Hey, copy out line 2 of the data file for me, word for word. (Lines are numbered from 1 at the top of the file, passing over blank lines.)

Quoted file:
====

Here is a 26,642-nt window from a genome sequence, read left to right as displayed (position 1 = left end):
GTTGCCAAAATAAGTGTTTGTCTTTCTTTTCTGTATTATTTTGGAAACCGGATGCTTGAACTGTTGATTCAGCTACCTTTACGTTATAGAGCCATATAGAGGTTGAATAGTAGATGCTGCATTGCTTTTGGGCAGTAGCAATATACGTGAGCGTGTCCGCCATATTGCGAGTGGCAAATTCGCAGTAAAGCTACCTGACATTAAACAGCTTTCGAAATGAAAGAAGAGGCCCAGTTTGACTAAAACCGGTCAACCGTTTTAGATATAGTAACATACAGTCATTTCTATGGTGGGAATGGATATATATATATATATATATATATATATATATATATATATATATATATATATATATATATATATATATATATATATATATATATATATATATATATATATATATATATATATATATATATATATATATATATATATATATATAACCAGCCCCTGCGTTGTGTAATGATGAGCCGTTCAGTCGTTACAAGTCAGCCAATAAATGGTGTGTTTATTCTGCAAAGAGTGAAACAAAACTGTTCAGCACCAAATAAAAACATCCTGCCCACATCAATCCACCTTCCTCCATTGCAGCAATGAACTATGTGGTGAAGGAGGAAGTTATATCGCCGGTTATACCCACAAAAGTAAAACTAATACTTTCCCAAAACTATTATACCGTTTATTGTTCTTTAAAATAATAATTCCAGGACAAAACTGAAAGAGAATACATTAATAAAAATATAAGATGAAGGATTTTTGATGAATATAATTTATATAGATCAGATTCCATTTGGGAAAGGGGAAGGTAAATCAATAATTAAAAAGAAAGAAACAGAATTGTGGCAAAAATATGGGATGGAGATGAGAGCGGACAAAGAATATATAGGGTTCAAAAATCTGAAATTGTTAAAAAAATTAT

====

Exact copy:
GTTGCCAAAATAAGTGTTTGTCTTTCTTTTCTGTATTATTTTGGAAACCGGATGCTTGAACTGTTGATTCAGCTACCTTTACGTTATAGAGCCATATAGAGGTTGAATAGTAGATGCTGCATTGCTTTTGGGCAGTAGCAATATACGTGAGCGTGTCCGCCATATTGCGAGTGGCAAATTCGCAGTAAAGCTACCTGACATTAAACAGCTTTCGAAATGAAAGAAGAGGCCCAGTTTGACTAAAACCGGTCAACCGTTTTAGATATAGTAACATACAGTCATTTCTATGGTGGGAATGGATATATATATATATATATATATATATATATATATATATATATATATATATATATATATATATATATATATATATATATATATATATATATATATATATATATATATATATATATATATATATATATATATATATATATATATAACCAGCCCCTGCGTTGTGTAATGATGAGCCGTTCAGTCGTTACAAGTCAGCCAATAAATGGTGTGTTTATTCTGCAAAGAGTGAAACAAAACTGTTCAGCACCAAATAAAAACATCCTGCCCACATCAATCCACCTTCCTCCATTGCAGCAATGAACTATGTGGTGAAGGAGGAAGTTATATCGCCGGTTATACCCACAAAAGTAAAACTAATACTTTCCCAAAACTATTATACCGTTTATTGTTCTTTAAAATAATAATTCCAGGACAAAACTGAAAGAGAATACATTAATAAAAATATAAGATGAAGGATTTTTGATGAATATAATTTATATAGATCAGATTCCATTTGGGAAAGGGGAAGGTAAATCAATAATTAAAAAGAAAGAAACAGAATTGTGGCAAAAATATGGGATGGAGATGAGAGCGGACAAAGAATATATAGGGTTCAAAAATCTGAAATTGTTAAAAAAATTAT